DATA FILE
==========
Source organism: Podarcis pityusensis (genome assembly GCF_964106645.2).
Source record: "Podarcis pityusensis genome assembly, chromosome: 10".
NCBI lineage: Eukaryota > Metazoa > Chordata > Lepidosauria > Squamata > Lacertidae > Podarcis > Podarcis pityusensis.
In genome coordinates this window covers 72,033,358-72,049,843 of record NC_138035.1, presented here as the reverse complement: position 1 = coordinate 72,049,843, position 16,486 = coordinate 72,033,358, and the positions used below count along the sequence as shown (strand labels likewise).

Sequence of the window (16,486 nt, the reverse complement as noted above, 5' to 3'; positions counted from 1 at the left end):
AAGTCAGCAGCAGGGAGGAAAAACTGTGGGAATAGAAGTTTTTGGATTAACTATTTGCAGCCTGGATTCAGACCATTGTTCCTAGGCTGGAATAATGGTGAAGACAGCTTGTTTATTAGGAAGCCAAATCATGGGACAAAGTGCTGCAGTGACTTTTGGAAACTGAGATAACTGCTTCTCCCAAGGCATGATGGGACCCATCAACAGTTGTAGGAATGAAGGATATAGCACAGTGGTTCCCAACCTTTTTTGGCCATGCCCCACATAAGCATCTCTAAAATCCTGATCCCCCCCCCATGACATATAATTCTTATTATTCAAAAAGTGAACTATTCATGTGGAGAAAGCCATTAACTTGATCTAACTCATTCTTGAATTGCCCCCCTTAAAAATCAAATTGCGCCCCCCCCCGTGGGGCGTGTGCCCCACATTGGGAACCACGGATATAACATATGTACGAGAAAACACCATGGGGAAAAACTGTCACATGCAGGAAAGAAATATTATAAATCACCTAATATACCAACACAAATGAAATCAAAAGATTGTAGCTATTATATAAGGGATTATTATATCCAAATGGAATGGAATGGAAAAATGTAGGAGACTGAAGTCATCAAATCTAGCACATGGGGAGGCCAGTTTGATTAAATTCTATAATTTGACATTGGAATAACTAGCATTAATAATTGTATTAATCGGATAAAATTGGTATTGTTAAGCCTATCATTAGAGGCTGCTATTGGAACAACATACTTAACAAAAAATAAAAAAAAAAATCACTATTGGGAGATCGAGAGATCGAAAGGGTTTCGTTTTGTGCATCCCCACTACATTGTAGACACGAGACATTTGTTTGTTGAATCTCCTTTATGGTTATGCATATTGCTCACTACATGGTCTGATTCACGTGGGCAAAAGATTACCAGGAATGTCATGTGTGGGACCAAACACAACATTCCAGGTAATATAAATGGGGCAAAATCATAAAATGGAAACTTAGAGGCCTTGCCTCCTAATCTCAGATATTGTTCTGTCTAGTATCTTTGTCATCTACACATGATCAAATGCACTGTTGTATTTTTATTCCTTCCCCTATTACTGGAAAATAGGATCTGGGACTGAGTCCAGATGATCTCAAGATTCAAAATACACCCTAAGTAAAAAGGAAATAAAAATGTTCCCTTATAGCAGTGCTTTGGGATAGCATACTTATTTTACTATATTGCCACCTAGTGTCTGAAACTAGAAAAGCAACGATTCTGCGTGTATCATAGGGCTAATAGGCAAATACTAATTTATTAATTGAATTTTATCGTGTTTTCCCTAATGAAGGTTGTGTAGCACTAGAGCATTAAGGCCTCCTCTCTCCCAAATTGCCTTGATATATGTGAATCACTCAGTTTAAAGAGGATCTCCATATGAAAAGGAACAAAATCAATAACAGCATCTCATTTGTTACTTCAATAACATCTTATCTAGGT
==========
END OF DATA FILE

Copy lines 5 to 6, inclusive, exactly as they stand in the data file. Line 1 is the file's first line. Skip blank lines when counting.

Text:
Sequence of the window (16,486 nt, the reverse complement as noted above, 5' to 3'; positions counted from 1 at the left end):
AAGTCAGCAGCAGGGAGGAAAAACTGTGGGAATAGAAGTTTTTGGATTAACTATTTGCAGCCTGGATTCAGACCATTGTTCCTAGGCTGGAATAATGGTGAAGACAGCTTGTTTATTAGGAAGCCAAATCATGGGACAAAGTGCTGCAGTGACTTTTGGAAACTGAGATAACTGCTTCTCCCAAGGCATGATGGGACCCATCAACAGTTGTAGGAATGAAGGATATAGCACAGTGGTTCCCAACCTTTTTTGGCCATGCCCCACATAAGCATCTCTAAAATCCTGATCCCCCCCCCATGACATATAATTCTTATTATTCAAAAAGTGAACTATTCATGTGGAGAAAGCCATTAACTTGATCTAACTCATTCTTGAATTGCCCCCCTTAAAAATCAAATTGCGCCCCCCCCCGTGGGGCGTGTGCCCCACATTGGGAACCACGGATATAACATATGTACGAGAAAACACCATGGGGAAAAACTGTCACATGCAGGAAAGAAATATTATAAATCACCTAATATACCAACACAAATGAAATCAAAAGATTGTAGCTATTATATAAGGGATTATTATATCCAAATGGAATGGAATGGAAAAATGTAGGAGACTGAAGTCATCAAATCTAGCACATGGGGAGGCCAGTTTGATTAAATTCTATAATTTGACATTGGAATAACTAGCATTAATAATTGTATTAATCGGATAAAATTGGTATTGTTAAGCCTATCATTAGAGGCTGCTATTGGAACAACATACTTAACAAAAAATAAAAAAAAAAATCACTATTGGGAGATCGAGAGATCGAAAGGGTTTCGTTTTGTGCATCCCCACTACATTGTAGACACGAGACATTTGTTTGTTGAATCTCCTTTATGGTTATGCATATTGCTCACTACATGGTCTGATTCACGTGGGCAAAAGATTACCAGGAATGTCATGTGTGGGACCAAACACAACATTCCAGGTAATATAAATGGGGCAAAATCATAAAATGGAAACTTAGAGGCCTTGCCTCCTAATCTCAGATATTGTTCTGTCTAGTATCTTTGTCATCTACACATGATCAAATGCACTGTTGTATTTTTATTCCTTCCCCTATTACTGGAAAATAGGATCTGGGACTGAGTCCAGATGATCTCAAGATTCAAAATACACCCTAAGTAAAAAGGAAATAAAAATGTTCCCTTATAGCAGTGCTTTGGGATAGCATACTTATTTTACTATATTGCCACCTAGTGTCTGAAACTAGAAAAGCAACGATTCTGCGTGTATCATAGGGCTAATAGGCAAATACTAATTTATTAATTGAATTTTATCGTGTTTTCCCTAATGAAGGTTGTGTAGCACTAGAGCATTAAGGCCTCCTCTCTCCCAAATTGCCTTGATATATGTGAATCACTCAGTTTAAAGAGGATCTCCATATGAAAAGGAACAAAATCAATAACAGCATCTCATTTGTTACTTCAATAACATCTTATCTAGGT